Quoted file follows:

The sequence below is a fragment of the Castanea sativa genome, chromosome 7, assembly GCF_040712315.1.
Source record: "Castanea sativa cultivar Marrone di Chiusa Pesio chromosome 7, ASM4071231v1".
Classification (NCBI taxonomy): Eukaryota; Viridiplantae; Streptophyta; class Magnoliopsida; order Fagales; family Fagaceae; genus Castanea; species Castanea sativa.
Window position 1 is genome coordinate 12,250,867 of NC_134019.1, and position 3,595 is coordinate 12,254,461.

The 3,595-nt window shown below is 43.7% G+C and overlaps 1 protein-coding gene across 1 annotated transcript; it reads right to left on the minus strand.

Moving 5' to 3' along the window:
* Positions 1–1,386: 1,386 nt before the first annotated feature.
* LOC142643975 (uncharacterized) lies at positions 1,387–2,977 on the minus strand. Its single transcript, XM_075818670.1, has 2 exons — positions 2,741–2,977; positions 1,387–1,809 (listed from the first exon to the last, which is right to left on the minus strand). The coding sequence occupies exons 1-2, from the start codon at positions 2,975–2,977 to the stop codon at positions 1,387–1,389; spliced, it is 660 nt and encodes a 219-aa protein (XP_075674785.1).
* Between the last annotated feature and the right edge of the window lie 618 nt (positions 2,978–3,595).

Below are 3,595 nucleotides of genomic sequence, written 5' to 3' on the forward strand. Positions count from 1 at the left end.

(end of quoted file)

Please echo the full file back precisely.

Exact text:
The sequence below is a fragment of the Castanea sativa genome, chromosome 7, assembly GCF_040712315.1.
Source record: "Castanea sativa cultivar Marrone di Chiusa Pesio chromosome 7, ASM4071231v1".
Classification (NCBI taxonomy): Eukaryota; Viridiplantae; Streptophyta; class Magnoliopsida; order Fagales; family Fagaceae; genus Castanea; species Castanea sativa.
Window position 1 is genome coordinate 12,250,867 of NC_134019.1, and position 3,595 is coordinate 12,254,461.

The 3,595-nt window shown below is 43.7% G+C and overlaps 1 protein-coding gene across 1 annotated transcript; it reads right to left on the minus strand.

Moving 5' to 3' along the window:
* Positions 1–1,386: 1,386 nt before the first annotated feature.
* LOC142643975 (uncharacterized) lies at positions 1,387–2,977 on the minus strand. Its single transcript, XM_075818670.1, has 2 exons — positions 2,741–2,977; positions 1,387–1,809 (listed from the first exon to the last, which is right to left on the minus strand). The coding sequence occupies exons 1-2, from the start codon at positions 2,975–2,977 to the stop codon at positions 1,387–1,389; spliced, it is 660 nt and encodes a 219-aa protein (XP_075674785.1).
* Between the last annotated feature and the right edge of the window lie 618 nt (positions 2,978–3,595).

Below are 3,595 nucleotides of genomic sequence, written 5' to 3' on the forward strand. Positions count from 1 at the left end.